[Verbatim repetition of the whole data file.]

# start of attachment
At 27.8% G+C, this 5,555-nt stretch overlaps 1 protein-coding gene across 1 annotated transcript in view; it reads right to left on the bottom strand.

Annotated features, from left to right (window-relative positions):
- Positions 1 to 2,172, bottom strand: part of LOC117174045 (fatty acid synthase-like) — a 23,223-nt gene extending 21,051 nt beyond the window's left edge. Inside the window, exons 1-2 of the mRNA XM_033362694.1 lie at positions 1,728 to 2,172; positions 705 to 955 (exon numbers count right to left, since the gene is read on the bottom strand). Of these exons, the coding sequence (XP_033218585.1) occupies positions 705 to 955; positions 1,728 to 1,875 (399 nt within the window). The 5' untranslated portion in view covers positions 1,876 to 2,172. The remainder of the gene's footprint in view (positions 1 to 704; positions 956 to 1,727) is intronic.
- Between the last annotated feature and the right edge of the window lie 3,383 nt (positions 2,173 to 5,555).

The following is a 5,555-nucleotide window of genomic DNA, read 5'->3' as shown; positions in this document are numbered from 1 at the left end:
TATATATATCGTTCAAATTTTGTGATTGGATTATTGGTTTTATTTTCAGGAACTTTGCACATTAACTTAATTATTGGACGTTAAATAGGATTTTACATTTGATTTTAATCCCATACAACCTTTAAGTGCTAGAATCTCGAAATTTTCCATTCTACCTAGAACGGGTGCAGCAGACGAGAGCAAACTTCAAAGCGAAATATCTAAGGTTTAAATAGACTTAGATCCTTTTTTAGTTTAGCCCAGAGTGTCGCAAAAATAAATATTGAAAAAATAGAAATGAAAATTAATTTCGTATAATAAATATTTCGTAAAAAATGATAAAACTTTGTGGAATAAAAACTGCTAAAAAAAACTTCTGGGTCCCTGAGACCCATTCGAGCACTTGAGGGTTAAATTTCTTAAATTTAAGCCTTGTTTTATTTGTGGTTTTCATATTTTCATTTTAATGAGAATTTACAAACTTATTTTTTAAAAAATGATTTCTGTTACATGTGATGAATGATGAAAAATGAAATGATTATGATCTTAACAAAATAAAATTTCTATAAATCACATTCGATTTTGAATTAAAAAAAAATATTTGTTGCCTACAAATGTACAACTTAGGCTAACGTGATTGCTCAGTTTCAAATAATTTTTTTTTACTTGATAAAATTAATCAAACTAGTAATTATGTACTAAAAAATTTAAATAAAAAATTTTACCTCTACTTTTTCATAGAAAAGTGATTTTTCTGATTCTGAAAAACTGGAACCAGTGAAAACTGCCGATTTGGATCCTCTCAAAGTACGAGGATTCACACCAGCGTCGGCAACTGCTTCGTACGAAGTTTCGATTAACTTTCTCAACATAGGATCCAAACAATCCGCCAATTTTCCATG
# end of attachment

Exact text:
At 27.8% G+C, this 5,555-nt stretch overlaps 1 protein-coding gene across 1 annotated transcript in view; it reads right to left on the bottom strand.

Annotated features, from left to right (window-relative positions):
- Positions 1 to 2,172, bottom strand: part of LOC117174045 (fatty acid synthase-like) — a 23,223-nt gene extending 21,051 nt beyond the window's left edge. Inside the window, exons 1-2 of the mRNA XM_033362694.1 lie at positions 1,728 to 2,172; positions 705 to 955 (exon numbers count right to left, since the gene is read on the bottom strand). Of these exons, the coding sequence (XP_033218585.1) occupies positions 705 to 955; positions 1,728 to 1,875 (399 nt within the window). The 5' untranslated portion in view covers positions 1,876 to 2,172. The remainder of the gene's footprint in view (positions 1 to 704; positions 956 to 1,727) is intronic.
- Between the last annotated feature and the right edge of the window lie 3,383 nt (positions 2,173 to 5,555).

The following is a 5,555-nucleotide window of genomic DNA, read 5'->3' as shown; positions in this document are numbered from 1 at the left end:
TATATATATCGTTCAAATTTTGTGATTGGATTATTGGTTTTATTTTCAGGAACTTTGCACATTAACTTAATTATTGGACGTTAAATAGGATTTTACATTTGATTTTAATCCCATACAACCTTTAAGTGCTAGAATCTCGAAATTTTCCATTCTACCTAGAACGGGTGCAGCAGACGAGAGCAAACTTCAAAGCGAAATATCTAAGGTTTAAATAGACTTAGATCCTTTTTTAGTTTAGCCCAGAGTGTCGCAAAAATAAATATTGAAAAAATAGAAATGAAAATTAATTTCGTATAATAAATATTTCGTAAAAAATGATAAAACTTTGTGGAATAAAAACTGCTAAAAAAAACTTCTGGGTCCCTGAGACCCATTCGAGCACTTGAGGGTTAAATTTCTTAAATTTAAGCCTTGTTTTATTTGTGGTTTTCATATTTTCATTTTAATGAGAATTTACAAACTTATTTTTTAAAAAATGATTTCTGTTACATGTGATGAATGATGAAAAATGAAATGATTATGATCTTAACAAAATAAAATTTCTATAAATCACATTCGATTTTGAATTAAAAAAAAATATTTGTTGCCTACAAATGTACAACTTAGGCTAACGTGATTGCTCAGTTTCAAATAATTTTTTTTTACTTGATAAAATTAATCAAACTAGTAATTATGTACTAAAAAATTTAAATAAAAAATTTTACCTCTACTTTTTCATAGAAAAGTGATTTTTCTGATTCTGAAAAACTGGAACCAGTGAAAACTGCCGATTTGGATCCTCTCAAAGTACGAGGATTCACACCAGCGTCGGCAACTGCTTCGTACGAAGTTTCGATTAACTTTCTCAACATAGGATCCAAACAATCCGCCAATTTTCCATG